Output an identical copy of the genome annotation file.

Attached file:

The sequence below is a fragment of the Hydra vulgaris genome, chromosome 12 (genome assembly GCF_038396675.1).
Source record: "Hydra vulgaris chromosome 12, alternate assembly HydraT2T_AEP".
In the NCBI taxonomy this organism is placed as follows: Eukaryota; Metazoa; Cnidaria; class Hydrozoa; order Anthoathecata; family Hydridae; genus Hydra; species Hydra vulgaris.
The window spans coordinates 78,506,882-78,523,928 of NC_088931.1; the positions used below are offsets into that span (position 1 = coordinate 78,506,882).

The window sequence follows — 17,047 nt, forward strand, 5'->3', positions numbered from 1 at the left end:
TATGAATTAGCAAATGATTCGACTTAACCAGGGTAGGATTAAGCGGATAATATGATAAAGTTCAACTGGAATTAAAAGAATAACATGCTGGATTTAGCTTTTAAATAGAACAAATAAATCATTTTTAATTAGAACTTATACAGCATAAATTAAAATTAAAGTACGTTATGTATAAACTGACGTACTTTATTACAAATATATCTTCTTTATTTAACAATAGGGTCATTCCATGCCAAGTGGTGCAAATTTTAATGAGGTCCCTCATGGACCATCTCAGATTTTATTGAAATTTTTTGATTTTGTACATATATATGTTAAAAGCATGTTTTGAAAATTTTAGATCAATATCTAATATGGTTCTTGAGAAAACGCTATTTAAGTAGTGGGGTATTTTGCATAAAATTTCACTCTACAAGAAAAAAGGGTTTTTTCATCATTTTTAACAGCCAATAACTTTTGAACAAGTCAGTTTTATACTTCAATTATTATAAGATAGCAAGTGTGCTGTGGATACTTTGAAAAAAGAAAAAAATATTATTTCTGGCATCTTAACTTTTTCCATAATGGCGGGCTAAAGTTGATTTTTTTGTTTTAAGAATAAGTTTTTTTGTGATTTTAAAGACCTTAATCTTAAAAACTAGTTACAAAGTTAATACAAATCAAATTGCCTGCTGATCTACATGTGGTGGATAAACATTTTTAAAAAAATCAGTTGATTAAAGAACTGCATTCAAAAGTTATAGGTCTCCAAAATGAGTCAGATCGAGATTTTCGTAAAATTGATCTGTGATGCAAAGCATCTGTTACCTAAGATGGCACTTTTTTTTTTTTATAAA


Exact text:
The sequence below is a fragment of the Hydra vulgaris genome, chromosome 12 (genome assembly GCF_038396675.1).
Source record: "Hydra vulgaris chromosome 12, alternate assembly HydraT2T_AEP".
In the NCBI taxonomy this organism is placed as follows: Eukaryota; Metazoa; Cnidaria; class Hydrozoa; order Anthoathecata; family Hydridae; genus Hydra; species Hydra vulgaris.
The window spans coordinates 78,506,882-78,523,928 of NC_088931.1; the positions used below are offsets into that span (position 1 = coordinate 78,506,882).

The window sequence follows — 17,047 nt, forward strand, 5'->3', positions numbered from 1 at the left end:
TATGAATTAGCAAATGATTCGACTTAACCAGGGTAGGATTAAGCGGATAATATGATAAAGTTCAACTGGAATTAAAAGAATAACATGCTGGATTTAGCTTTTAAATAGAACAAATAAATCATTTTTAATTAGAACTTATACAGCATAAATTAAAATTAAAGTACGTTATGTATAAACTGACGTACTTTATTACAAATATATCTTCTTTATTTAACAATAGGGTCATTCCATGCCAAGTGGTGCAAATTTTAATGAGGTCCCTCATGGACCATCTCAGATTTTATTGAAATTTTTTGATTTTGTACATATATATGTTAAAAGCATGTTTTGAAAATTTTAGATCAATATCTAATATGGTTCTTGAGAAAACGCTATTTAAGTAGTGGGGTATTTTGCATAAAATTTCACTCTACAAGAAAAAAGGGTTTTTTCATCATTTTTAACAGCCAATAACTTTTGAACAAGTCAGTTTTATACTTCAATTATTATAAGATAGCAAGTGTGCTGTGGATACTTTGAAAAAAGAAAAAAATATTATTTCTGGCATCTTAACTTTTTCCATAATGGCGGGCTAAAGTTGATTTTTTTGTTTTAAGAATAAGTTTTTTTGTGATTTTAAAGACCTTAATCTTAAAAACTAGTTACAAAGTTAATACAAATCAAATTGCCTGCTGATCTACATGTGGTGGATAAACATTTTTAAAAAAATCAGTTGATTAAAGAACTGCATTCAAAAGTTATAGGTCTCCAAAATGAGTCAGATCGAGATTTTCGTAAAATTGATCTGTGATGCAAAGCATCTGTTACCTAAGATGGCACTTTTTTTTTTTTATAAA